Dr. Warwick L. Morison, a professor of dermatology at Johns Hopkins University and chairman of the photobiology committee for the Skin Cancer Foundation, said he was disappointed that the F.D.A. failed to ban SPF numbers higher than 50 because such products expose people to more irritating sunscreen ingredients without meaningful added protection.

“It’s pointless,” Dr. Morison said.

More than two million people in the United States are treated each year for the two most common types of skin cancer, basal cell and squamous cell, and more than 68,000 receive a diagnosis of melanoma, the most deadly form of the disease. Sunscreens have not been shown to prevent the first case of basal cell carcinoma, but they delay reoccurrences of basal cell and have been shown to prevent squamous cell and melanoma.

The F.D.A. announced that it was re-examining the safety of the roughly 17 sunscreen agents approved for use in the United States, although it has no information to suggest that they are not safe. Tuesday’s announcement will do nothing to speed the approval of more sunscreen agents. There are roughly 28 such agents approved in Europe and 40 in Japan, and some in the industry complain that the best ingredients have yet to reach American shores.

Some consumer and environmental groups have expressed concern that the ingredients in some sunscreens have been made so microscopic that they could be absorbed through the skin into the body, but Dr. Woodcock said that the F.D.A.’s own tests had found no cause for such concerns.

The agency is also asking for more information about sunscreen sprays to ensure that consumers get adequate quantities from spray bottles and to explore what happens when those products are inhaled. “You could imagine a child getting a sunscreen sprayed on and turning their face into the blast and breathing it in,” Dr. Woodcock said. “It’s a question of safety.”

The new regulations will do nothing to prevent the most common problem with sunscreens lotions, which is that consumers fail to use enough of them. The rules become effective in one year, although manufacturers with less than $25,000 in annual sales will have two years to comply.

Senator Jack Reed, Democrat of Rhode Island, said the new rules were important. Mr. Reed proposed legislation mandating that the F.D.A. finally adopt the sunscreen proposals it floated in 2007.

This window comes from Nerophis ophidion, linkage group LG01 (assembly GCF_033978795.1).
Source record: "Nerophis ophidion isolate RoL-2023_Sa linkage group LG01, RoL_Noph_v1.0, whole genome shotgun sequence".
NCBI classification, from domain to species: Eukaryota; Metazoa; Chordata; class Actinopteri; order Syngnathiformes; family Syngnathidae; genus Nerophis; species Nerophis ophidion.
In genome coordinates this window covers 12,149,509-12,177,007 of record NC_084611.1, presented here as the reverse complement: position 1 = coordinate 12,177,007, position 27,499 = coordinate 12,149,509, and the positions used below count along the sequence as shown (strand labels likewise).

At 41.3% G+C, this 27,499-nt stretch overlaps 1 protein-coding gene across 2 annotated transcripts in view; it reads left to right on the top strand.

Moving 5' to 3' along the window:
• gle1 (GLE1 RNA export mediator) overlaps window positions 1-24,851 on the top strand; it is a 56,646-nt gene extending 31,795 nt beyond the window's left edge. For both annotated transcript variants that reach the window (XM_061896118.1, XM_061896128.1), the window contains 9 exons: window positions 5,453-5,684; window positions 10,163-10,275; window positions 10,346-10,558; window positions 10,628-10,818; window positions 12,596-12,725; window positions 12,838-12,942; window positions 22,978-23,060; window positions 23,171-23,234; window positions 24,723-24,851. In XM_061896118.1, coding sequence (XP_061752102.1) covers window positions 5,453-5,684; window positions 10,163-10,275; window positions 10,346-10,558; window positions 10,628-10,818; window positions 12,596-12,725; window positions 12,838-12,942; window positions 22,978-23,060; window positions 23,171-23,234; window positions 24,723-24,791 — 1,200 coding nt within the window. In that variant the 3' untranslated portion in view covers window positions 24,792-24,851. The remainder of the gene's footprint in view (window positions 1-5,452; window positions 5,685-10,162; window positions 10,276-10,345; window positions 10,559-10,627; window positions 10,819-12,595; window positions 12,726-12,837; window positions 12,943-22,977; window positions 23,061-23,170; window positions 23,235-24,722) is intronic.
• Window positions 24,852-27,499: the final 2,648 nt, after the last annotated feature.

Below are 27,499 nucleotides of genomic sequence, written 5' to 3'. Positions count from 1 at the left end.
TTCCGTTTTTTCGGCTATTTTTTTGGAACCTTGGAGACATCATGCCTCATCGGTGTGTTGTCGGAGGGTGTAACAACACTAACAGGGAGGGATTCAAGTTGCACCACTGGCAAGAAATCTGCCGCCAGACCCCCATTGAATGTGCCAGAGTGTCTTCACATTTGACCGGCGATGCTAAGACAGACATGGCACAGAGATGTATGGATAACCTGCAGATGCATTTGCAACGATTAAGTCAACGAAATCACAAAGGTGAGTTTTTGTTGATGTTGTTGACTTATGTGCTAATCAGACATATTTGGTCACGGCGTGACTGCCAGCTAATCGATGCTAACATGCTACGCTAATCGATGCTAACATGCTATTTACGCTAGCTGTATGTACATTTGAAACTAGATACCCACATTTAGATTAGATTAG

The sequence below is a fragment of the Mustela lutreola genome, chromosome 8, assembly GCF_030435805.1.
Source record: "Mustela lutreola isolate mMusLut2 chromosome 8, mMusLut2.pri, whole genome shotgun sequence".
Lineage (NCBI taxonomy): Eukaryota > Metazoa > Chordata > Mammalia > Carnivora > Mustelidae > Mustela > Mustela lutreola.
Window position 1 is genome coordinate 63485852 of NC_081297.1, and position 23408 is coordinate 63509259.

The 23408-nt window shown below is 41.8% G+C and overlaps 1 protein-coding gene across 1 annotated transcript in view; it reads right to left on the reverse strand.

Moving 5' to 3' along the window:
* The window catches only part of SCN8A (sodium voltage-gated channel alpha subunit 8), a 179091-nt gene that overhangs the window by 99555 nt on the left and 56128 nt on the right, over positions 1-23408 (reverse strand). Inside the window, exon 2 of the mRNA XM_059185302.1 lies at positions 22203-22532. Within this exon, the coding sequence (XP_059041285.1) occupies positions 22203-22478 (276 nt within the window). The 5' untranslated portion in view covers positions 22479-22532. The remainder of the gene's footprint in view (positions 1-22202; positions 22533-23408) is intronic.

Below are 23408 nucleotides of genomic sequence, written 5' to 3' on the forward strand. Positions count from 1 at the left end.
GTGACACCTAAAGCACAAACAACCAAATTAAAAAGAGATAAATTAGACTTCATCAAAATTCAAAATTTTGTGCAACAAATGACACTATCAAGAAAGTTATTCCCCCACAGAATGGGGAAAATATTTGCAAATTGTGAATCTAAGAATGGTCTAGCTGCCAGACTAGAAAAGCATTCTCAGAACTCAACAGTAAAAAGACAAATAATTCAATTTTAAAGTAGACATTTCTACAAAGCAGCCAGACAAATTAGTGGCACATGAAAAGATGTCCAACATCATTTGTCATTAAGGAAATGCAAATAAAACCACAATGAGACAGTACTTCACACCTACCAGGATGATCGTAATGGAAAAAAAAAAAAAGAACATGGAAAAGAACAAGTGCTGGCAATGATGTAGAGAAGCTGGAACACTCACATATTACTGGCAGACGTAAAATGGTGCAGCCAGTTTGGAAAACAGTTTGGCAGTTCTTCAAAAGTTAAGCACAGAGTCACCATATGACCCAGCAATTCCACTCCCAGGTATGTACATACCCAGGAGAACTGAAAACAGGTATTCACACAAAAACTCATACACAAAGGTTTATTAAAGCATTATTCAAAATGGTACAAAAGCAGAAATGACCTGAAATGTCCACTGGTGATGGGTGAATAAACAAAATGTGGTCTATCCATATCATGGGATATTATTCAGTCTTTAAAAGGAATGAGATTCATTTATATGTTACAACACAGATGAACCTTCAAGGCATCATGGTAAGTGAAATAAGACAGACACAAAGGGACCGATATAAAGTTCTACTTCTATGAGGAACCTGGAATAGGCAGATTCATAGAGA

“The F.D.A. has been sitting on these proposals for many, many years,” Mr. Reed said. “This is a major step, and I’m glad they’ve done it.”

Saturday, June 4, 2011

Gluten-Free: Flavor-Free No More
A FEW years ago, tough and tasteless baked goods were just one of the unpleasant things you had to put up with if you had a gluten sensitivity.

Flash forward less than a decade, and it’s a completely different scene. Gluten-free cookies, pies and cakes are starting to rival their traditional counterparts.

At Babycakes, a vegan and gluten-free bakery with branches in Manhattan and Los Angeles, Erin McKenna’s cake doughnuts are so feather-light and deeply flavored that no one would guess they’re wheat-free. And a whole-grain muffin recipe by Shauna James Ahern produces muffins so ethereal, fluffy and tender they seem like pastries from another planet — a sweet one, without gravity — and better than most other whole-grain muffins made with whole-wheat flour.

Gluten-free baked goods have become tastier as demand for them has risen. More Americans — about 6 percent of the population, according to the Center for Celiac Research at the University of Maryland — have found that gluten, in wheat, barley and rye, causes health problems. What had been a niche market has become mainstream.

This means that gluten-free foods, once relegated to health food stores and alternative cafes, are now solid citizens of supermarkets, mall restaurants and even baseball stadiums.

For 20 years, Bob’s Red Mill, in Milwaukie, Ore., has included gluten-free products among the grains and flours it sells, but in the past four years it has increased that product line to include 70 gluten-free items and has seen its sales rise 35 percent annually.

Even home cooks are turning out baked goods that might once have seemed esoteric, as supermarkets are carrying gluten-free flour mixes and a range of gluten-free flours, like sweet potato, sorghum, teff and oat. And gums like xanthan gum and guar gum that can give baked goods the structure and texture that gluten proteins would otherwise provide — once available only in laboratories and food-processing plants — are now probably in a health food store near you or, at the least, a mouse click away.

There have also been a slew of cookbooks to help bakers navigate a gluten-free kitchen. More than 60 were published in 2010 alone.

“When I first started baking without gluten, it was all trial and error, testing out all these unfamiliar flours like sorghum and teff and learning how to use them,” said Ms. Ahern, an author, with her husband, Daniel Ahern, of the cookbook “Gluten-Free Girl and the Chef” (Wiley, 2010) and the popular blog

But years of practice and experimentation have paid off.

Ms. McKenna said that “gluten-free baking is getting better as bakers, myself included, learn more about using all the different ingredients.”